At the opening of second week of this year's plodding UN climate talks, a draft text released over the weekend is being met with cautious approval.
The draft agreement, which covers long-term action against global warming, reconfirms a key aspect of the Copenhagen accord -- that "deep cuts" in industrial emissions are needed to keep warming in check at two degrees Celsius above pre-industrial levels.
The draft also calls for a review on whether the goal should be strengthened to 1.5 degrees Celsius.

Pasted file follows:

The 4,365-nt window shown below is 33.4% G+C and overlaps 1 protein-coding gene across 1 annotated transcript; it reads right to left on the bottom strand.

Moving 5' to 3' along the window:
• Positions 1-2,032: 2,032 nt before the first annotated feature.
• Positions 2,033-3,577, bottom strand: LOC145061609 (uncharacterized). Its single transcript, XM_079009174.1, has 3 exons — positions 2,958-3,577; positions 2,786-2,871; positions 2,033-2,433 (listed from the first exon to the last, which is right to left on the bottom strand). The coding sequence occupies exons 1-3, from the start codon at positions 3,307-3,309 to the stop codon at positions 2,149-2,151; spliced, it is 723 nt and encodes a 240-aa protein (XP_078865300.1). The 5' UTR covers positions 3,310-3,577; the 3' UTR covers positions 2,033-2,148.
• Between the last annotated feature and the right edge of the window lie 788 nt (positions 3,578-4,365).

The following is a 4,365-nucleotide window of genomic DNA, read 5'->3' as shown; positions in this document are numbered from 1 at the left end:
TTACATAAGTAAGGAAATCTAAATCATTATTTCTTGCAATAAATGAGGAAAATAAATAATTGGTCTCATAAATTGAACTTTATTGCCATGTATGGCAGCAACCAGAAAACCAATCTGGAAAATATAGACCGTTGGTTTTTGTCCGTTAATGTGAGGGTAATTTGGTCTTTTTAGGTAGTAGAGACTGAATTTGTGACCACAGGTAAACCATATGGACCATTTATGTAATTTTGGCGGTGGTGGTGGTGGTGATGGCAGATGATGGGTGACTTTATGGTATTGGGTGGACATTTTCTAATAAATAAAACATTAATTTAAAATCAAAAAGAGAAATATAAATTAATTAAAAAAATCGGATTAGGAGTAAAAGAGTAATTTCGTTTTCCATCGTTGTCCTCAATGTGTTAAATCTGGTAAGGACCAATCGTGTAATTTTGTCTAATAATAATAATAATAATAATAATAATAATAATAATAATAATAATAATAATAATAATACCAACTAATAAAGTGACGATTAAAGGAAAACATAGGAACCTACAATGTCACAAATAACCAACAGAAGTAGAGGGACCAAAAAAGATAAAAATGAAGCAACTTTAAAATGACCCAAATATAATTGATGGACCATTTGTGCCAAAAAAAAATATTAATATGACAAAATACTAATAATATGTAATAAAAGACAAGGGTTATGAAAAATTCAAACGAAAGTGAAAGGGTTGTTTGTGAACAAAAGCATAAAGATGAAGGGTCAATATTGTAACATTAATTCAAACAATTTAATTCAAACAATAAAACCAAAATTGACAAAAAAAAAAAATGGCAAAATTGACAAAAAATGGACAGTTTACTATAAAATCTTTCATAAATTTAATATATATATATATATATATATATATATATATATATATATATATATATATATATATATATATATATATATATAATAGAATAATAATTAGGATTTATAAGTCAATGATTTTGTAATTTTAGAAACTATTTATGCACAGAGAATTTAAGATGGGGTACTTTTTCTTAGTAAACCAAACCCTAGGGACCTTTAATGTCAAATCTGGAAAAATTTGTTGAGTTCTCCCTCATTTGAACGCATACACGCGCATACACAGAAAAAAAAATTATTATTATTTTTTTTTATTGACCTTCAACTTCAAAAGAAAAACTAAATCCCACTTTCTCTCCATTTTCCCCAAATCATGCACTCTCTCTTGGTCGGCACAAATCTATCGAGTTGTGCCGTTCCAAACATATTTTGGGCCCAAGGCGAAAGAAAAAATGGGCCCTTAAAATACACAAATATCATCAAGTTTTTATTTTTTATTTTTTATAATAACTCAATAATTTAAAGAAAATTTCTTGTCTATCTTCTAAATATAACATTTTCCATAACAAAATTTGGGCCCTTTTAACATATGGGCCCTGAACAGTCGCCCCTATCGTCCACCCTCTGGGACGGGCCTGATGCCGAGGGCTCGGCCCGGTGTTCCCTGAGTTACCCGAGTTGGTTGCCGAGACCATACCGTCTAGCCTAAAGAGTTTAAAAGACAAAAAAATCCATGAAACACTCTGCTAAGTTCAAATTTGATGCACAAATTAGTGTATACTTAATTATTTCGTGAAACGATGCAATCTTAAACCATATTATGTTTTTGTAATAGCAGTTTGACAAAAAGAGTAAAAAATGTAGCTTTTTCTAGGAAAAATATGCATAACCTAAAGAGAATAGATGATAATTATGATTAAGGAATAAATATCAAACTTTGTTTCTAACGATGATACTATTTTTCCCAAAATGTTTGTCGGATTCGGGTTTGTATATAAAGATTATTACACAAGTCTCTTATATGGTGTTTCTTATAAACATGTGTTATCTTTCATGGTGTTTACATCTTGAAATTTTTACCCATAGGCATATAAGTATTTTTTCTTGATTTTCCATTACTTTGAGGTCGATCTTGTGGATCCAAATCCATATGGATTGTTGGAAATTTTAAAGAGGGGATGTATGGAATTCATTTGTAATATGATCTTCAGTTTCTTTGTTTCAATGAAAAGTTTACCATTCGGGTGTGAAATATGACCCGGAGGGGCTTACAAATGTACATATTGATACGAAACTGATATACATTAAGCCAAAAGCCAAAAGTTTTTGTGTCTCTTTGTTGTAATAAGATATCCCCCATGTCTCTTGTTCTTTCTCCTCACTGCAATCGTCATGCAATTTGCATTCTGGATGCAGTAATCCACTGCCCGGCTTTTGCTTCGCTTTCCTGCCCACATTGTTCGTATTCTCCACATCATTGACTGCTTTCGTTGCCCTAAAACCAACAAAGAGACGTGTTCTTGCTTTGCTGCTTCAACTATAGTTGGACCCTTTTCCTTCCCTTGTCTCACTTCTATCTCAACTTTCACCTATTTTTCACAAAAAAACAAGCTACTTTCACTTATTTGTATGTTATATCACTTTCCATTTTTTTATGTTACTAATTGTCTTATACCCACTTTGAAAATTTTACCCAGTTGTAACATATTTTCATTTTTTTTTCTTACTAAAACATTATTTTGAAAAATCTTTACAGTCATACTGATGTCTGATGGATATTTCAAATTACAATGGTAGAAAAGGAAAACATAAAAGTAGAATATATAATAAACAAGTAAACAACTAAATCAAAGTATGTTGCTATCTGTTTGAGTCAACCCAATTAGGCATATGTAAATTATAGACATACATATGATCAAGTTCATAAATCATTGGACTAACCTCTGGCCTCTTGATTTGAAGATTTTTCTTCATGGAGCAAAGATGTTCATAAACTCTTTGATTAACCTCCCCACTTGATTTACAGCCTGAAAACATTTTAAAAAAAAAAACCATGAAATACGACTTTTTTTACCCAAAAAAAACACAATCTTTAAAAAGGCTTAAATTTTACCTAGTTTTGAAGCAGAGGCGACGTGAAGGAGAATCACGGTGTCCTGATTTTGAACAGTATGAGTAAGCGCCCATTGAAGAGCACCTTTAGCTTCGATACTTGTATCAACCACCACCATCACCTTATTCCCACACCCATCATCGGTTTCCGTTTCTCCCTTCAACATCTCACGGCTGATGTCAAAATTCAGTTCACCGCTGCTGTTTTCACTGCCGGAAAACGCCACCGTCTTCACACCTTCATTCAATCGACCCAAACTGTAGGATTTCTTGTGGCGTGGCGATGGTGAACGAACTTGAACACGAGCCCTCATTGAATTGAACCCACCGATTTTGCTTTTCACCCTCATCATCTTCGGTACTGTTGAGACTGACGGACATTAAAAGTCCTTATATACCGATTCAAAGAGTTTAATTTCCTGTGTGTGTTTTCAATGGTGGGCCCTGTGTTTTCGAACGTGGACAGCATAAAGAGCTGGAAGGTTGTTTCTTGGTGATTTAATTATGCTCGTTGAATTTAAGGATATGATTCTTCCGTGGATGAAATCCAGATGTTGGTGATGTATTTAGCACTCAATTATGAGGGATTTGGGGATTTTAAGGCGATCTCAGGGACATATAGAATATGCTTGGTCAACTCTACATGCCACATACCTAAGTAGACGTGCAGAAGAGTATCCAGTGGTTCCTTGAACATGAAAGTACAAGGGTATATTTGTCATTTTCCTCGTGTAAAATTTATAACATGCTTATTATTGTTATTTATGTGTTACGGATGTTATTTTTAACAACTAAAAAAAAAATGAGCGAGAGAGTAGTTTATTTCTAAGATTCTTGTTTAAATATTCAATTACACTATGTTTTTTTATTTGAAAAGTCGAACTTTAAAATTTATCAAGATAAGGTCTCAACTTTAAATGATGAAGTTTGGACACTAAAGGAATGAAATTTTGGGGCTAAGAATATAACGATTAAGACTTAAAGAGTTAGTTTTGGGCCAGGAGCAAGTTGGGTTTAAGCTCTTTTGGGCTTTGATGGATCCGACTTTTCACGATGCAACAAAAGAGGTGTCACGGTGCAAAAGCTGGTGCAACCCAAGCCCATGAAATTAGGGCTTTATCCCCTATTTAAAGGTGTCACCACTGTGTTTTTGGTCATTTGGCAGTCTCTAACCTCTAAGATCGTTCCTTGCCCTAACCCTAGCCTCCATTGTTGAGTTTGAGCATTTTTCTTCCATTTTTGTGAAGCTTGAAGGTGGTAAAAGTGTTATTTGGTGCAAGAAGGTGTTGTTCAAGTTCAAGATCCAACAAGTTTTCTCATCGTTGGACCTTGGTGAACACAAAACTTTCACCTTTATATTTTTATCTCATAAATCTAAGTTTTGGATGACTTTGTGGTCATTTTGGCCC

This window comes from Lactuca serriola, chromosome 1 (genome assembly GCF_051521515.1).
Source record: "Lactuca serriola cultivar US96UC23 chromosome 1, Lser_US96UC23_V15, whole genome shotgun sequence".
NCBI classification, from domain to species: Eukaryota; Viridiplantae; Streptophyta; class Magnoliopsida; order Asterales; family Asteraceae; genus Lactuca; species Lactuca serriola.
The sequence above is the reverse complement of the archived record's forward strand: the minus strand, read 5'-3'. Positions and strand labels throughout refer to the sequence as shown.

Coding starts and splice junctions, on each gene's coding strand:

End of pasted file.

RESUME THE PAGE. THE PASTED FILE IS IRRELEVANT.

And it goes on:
Gordon Shepherd, head of WWF's Global Climate Initiative, welcomed the draft, saying it "provides a good basis for negotiation."
But fundamental disputes remain -- not least of which concerns the future of the Kyoto Protocol, which expires in 2012. The deal, negotiated in 1997, outlines requirements for developed nations to cut emissions. Japan, Russia and Canada have steadfastly opposed a renewal of the treaty unless the world's two largest emitters -- the United States and China -- sign onto a new accord.
Government ministers from more than 190 countries arrive in Mexico tomorrow to try to hammer out a package of measures by the end of the week.
Photo: Joel Saget/AFP